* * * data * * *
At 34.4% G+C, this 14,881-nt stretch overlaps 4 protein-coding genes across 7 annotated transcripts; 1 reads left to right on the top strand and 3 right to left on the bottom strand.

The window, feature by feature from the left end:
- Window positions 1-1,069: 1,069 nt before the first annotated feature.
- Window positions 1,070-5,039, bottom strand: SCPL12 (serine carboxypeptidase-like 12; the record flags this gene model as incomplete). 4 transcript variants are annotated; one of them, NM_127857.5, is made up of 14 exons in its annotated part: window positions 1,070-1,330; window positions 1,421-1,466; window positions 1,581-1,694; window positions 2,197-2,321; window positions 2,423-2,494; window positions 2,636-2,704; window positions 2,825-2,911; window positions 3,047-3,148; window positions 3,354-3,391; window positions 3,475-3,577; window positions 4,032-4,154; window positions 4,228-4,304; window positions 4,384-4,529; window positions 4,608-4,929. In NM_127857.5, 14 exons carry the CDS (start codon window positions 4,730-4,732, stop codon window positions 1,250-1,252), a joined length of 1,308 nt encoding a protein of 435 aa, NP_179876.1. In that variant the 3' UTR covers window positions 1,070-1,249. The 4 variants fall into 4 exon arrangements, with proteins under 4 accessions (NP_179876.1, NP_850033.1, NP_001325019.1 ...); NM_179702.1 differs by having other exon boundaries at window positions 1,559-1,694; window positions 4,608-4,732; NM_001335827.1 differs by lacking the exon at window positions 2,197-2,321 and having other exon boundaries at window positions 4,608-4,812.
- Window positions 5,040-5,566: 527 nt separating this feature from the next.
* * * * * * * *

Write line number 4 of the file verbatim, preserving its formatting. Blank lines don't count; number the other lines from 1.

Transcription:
- Window positions 1,070-5,039, bottom strand: SCPL12 (serine carboxypeptidase-like 12; the record flags this gene model as incomplete). 4 transcript variants are annotated; one of them, NM_127857.5, is made up of 14 exons in its annotated part: window positions 1,070-1,330; window positions 1,421-1,466; window positions 1,581-1,694; window positions 2,197-2,321; window positions 2,423-2,494; window positions 2,636-2,704; window positions 2,825-2,911; window positions 3,047-3,148; window positions 3,354-3,391; window positions 3,475-3,577; window positions 4,032-4,154; window positions 4,228-4,304; window positions 4,384-4,529; window positions 4,608-4,929. In NM_127857.5, 14 exons carry the CDS (start codon window positions 4,730-4,732, stop codon window positions 1,250-1,252), a joined length of 1,308 nt encoding a protein of 435 aa, NP_179876.1. In that variant the 3' UTR covers window positions 1,070-1,249. The 4 variants fall into 4 exon arrangements, with proteins under 4 accessions (NP_179876.1, NP_850033.1, NP_001325019.1 ...); NM_179702.1 differs by having other exon boundaries at window positions 1,559-1,694; window positions 4,608-4,732; NM_001335827.1 differs by lacking the exon at window positions 2,197-2,321 and having other exon boundaries at window positions 4,608-4,812.